When Yaakov (Jacob) meets his son Yosef (Joseph) after seventeen years of separation the Torah states, “And he wept on his neck” (Genesis 46:29). Since the sentence speaks of only one individual crying, “and he wept,” who is the Torah referring to? Was it Yaakov or was it Yosef who cried?
One could argue that it was more likely that Yosef did the crying. After all, Yosef must have been filled with feelings of deep regret. Regret for having stirred his brother’s jealousy through his dreams and regret for having failed to contact his father during the years of separation.
On the other hand, Yaakov must have also felt deep regret which may have prompted his crying. Yaakov, who grew up in a family wrought with friction due to his parents’ playing of favorites, should have known better than to play favorites himself. His favoring of Yosef eventually led to Yosef’s sale. Yaakov also made the mistake of sending Yosef to his brethren to make peace with them. It was this plan that backfired and led directly to Yosef being sold to Egypt. Tears of remorse would have been understandable.
There is another approach, one that doesn’t emphasize tears of regret but rather tears of emotion. Here, the classical commentaries disagree. Rabbi Samson Raphael Hirsh argues that Yaakov, who lived isolated in one place for twenty two years, was immersed in the pain of the loss of his son. When meeting Yosef he doesn’t cry because “his tears had long since dried up.” When the reunion finally takes place, Yaakov has no more tears left. Joseph however, had experienced “so many changes of fortune” since he left home and did not have time to dwell on his homesickness. When he meets his father, all the feelings that had been suppressed, rose to the surface. His crying showed the sudden rush of this pent up emotion.
Ramban sees it differently. He offers perhaps the most penetrating psychological insight. He argues that Yaakov was more likely to have wept. After all, when considering the emotions of an elderly father on the one hand, and the emotions of a young strong son, it seems clear that the father is more apt to shed tears. In Ramban’s words: ”By whom are tears more easily shed? By the aged parent who finds his long lost son alive after despairing and mourning for him, or the young son who rules?”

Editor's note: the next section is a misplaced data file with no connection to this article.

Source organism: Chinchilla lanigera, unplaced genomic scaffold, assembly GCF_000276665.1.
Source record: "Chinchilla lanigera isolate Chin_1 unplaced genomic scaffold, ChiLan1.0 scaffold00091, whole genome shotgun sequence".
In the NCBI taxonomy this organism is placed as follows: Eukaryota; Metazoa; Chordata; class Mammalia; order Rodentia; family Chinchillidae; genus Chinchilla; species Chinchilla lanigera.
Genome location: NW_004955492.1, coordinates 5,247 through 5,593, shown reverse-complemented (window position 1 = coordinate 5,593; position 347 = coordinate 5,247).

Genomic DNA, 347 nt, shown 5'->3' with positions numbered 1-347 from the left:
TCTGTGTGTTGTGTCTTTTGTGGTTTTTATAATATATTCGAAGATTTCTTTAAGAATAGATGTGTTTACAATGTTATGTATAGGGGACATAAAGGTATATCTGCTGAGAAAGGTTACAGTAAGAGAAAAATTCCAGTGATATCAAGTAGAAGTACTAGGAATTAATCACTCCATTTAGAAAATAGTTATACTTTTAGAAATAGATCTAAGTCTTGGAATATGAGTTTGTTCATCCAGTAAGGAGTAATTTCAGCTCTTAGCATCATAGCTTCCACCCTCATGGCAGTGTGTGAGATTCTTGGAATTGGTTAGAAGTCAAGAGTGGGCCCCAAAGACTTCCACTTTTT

When addressing this text, I often ask my students: “How many of you have seen your mother cry?” Invariably, many students respond in the affirmative. But when I ask the same about their fathers, very few hands are raised. Somehow, we mostly associate crying with women and not men. This should not be. Indeed, the Torah never mentions Avraham (Abraham) or Sarah, Yitzchak (Isaac) or Rivka (Rebecca) crying before their children. Yaakov is the first. His tears reflect an openness of emotional love that allows a parent to cry freely before his / her child.
No wonder we are called the children of Yaakov (b’nei Yaakov) or the children of Israel (Yisrael), Yaakov’s additional name. Built into our personal lives and the lives of our nation, are profound and deep tears. They are reflective of deep emotional feelings. The expression of such feelings should not be denied, but encouraged. Just as there are times where joy and smiles should be shown to everyone, there are times that almost demand the flowing of tears.
Blessed are the children who have the privilege and chance to glimpse into the depths of their parents’ emotions and witness a spontaneous flowing of tears.